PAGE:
Economic week ahead: Mining for luck
South Africa’s newly-minted mining minister will sit down with company and union officials in a last-ditch attempt to end the platinum sector’s long-running work stoppage. But analysts are not optimistic.
Overseas, America’s latest retail sales figures, Europe’s industrial production numbers and a slew of data from China will keep economists and investors on their toes over the coming days. Here is your guide.
Mineral Resources Minister Ngoako Ramatlhodi will host another meeting between platinum companies and unions on Monday in an attempt to end a five-month long strike in the sector.
Few are optimistic that a solution will be found, meaning the two sides will be forced to the labour court for arbitration.
“I am pulling out on Monday if they do not find each other,” Ramatlhodi told reporters in Irene on Saturday. “If they do not find each other, I wish them and South Africa luck.”
The long-running work stoppage led to the largest quarterly decline in mining production in South Africa in almost 50-years and contributed to the country’s 0.6% economic contraction in the first quarter of this year. Statistics South Africa will release April’s assuredly grim mining production numbers later this week.
On Tuesday, the Bureau for Economic Research (BER) at the University of Stellenbosch will release their second quarter business confidence index readings and Statistics South Africa (Stats SA) will report April’s manufacturing figures.
Analysts at 4CAST expect Stats SA’s manufacturing data to show that output slowed to 0.3% monthly growth in April from 0.7% growth in March. South Africa’s manufacturing purchasing managers’ index (PMI) dropped to its lowest level since August 2009 in May, suggesting extremely grim prospects for the sector for some time to come.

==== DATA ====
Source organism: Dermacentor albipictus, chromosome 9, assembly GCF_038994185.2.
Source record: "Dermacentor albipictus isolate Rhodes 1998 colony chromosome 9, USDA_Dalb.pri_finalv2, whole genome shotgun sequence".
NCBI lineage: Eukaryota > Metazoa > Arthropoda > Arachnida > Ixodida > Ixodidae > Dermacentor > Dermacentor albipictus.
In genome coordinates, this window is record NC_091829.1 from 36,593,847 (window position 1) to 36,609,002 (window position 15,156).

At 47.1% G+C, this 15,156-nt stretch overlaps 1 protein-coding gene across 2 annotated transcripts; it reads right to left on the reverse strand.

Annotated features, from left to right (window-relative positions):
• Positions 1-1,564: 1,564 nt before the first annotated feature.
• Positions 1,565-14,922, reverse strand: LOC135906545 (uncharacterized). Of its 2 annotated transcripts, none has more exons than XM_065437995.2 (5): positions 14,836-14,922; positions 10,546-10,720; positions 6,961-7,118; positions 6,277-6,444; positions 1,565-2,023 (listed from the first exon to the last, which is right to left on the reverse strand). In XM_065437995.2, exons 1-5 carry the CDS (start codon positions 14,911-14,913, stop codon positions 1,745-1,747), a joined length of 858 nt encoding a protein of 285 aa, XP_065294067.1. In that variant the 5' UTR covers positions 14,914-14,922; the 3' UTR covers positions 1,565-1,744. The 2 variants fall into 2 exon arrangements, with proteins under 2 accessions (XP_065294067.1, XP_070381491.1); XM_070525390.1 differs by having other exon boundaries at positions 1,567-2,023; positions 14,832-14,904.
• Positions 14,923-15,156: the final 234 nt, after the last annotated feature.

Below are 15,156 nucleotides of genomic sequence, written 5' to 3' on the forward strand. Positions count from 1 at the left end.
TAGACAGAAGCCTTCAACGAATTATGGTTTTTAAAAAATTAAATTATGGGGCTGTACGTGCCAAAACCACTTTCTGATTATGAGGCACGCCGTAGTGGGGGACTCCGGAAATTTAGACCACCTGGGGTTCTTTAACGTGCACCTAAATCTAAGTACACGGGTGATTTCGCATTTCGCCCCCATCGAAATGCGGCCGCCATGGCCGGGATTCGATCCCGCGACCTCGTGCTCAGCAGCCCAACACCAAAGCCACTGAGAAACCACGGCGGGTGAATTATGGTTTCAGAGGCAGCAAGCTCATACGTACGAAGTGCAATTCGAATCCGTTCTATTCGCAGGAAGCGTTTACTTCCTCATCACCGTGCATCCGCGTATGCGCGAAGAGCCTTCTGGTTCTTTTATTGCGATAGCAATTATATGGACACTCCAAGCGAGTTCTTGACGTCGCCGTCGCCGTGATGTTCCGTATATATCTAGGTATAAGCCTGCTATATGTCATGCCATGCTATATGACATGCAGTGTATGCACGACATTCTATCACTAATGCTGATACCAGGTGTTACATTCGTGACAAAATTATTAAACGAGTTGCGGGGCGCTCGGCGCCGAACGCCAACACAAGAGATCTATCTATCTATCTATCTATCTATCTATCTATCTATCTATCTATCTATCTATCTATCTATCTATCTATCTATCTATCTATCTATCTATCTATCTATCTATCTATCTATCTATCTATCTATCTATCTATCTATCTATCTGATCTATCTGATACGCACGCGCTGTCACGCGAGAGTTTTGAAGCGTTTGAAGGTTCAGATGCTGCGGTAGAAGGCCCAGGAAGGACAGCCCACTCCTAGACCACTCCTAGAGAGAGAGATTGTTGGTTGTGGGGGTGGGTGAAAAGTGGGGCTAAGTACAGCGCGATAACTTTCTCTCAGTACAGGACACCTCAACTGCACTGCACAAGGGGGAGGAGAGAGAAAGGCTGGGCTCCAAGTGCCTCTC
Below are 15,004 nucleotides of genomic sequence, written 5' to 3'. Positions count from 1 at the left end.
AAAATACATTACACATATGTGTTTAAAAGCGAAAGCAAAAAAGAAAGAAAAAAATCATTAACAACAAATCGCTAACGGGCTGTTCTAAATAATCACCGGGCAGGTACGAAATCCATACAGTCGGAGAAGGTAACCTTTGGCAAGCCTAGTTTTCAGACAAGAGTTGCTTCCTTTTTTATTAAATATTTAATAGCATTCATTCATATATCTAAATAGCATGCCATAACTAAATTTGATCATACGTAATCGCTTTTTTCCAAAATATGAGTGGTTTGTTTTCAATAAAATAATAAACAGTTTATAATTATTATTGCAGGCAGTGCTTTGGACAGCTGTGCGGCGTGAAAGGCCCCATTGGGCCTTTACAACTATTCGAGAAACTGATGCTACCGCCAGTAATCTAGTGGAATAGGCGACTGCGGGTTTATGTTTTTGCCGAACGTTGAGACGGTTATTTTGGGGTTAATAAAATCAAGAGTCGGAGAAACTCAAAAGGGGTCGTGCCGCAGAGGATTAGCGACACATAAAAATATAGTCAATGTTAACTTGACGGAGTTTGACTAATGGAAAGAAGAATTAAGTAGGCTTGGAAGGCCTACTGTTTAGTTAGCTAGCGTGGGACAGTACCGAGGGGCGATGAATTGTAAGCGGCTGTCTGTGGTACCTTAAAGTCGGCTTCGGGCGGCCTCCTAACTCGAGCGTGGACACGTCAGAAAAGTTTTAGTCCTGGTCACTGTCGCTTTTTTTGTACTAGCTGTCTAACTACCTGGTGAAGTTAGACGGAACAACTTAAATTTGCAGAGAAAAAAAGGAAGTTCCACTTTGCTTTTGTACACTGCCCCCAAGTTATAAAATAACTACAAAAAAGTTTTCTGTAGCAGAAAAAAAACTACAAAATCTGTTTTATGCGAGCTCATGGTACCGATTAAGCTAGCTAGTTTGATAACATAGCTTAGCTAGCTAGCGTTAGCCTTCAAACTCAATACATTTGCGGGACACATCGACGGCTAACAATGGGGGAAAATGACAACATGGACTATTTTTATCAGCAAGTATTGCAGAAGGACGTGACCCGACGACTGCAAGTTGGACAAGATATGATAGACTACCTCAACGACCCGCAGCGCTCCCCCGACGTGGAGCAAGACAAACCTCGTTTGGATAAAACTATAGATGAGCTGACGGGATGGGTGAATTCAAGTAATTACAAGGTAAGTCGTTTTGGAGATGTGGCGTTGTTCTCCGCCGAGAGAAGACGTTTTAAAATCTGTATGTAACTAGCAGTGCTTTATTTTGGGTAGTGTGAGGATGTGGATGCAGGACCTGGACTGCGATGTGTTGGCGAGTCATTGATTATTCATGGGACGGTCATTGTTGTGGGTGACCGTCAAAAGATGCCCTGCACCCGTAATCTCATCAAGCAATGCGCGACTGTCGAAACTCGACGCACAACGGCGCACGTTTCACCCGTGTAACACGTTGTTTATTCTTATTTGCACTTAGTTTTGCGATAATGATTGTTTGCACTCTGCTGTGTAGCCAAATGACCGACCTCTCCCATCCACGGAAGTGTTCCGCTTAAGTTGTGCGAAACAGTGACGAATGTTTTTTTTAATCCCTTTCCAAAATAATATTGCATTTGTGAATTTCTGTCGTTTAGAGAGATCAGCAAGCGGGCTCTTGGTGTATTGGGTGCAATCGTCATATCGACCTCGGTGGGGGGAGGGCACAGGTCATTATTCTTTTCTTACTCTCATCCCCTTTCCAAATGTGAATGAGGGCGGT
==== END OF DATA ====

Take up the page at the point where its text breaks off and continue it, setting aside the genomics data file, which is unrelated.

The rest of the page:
Elsewhere on the continent, a series of central bank decisions are expected over the coming days. Policymakers at the Reserve Bank of Malawi will make their announcement on Monday. The central banks of Botswana and Mozambique will follow on Tuesday. An announcement from the Bank Al-Maghrib – Morocco’s central bank – is also expected this week or next.
On the data docket, Mozambique, Senegal, Egypt, Rwanda and Angola will all report May consumer price index (CPI) readings this week. Angola will also report April’s net reserves.
The National Federation of Independent Businesses (NFIB) will release its May small business optimism index on Tuesday. The NFIB’s sentiment gauge rose 1.8-points to 95.2 in April, reaching its best level since 2007. Analysts expect to see further improvement in this week’s report.
On Wednesday, the US Treasury will release its most recent budget report. The government’s figures typically show a budget deficit in May, averaging $102.2-billion over the past 10 years and $129.3-billion over the past five years. Analysts expect a $139-billion figure for last month.
On Thursday, attention will shift to May’s retail sales report. Economists surveyed by Bloomberg expect the Census Bureau’s report to show that sales rose 0.6% last month, up from a disappointing 0.1% rise in April. Less auto sales, purchases likely climbed 0.4% after remaining flat in the previous month.
Weekly jobless claims figures, also due out on Thursday, are also expected to show improvement, likely dropping to 309 000 in the week ended June 6 from 312 000 in the week prior.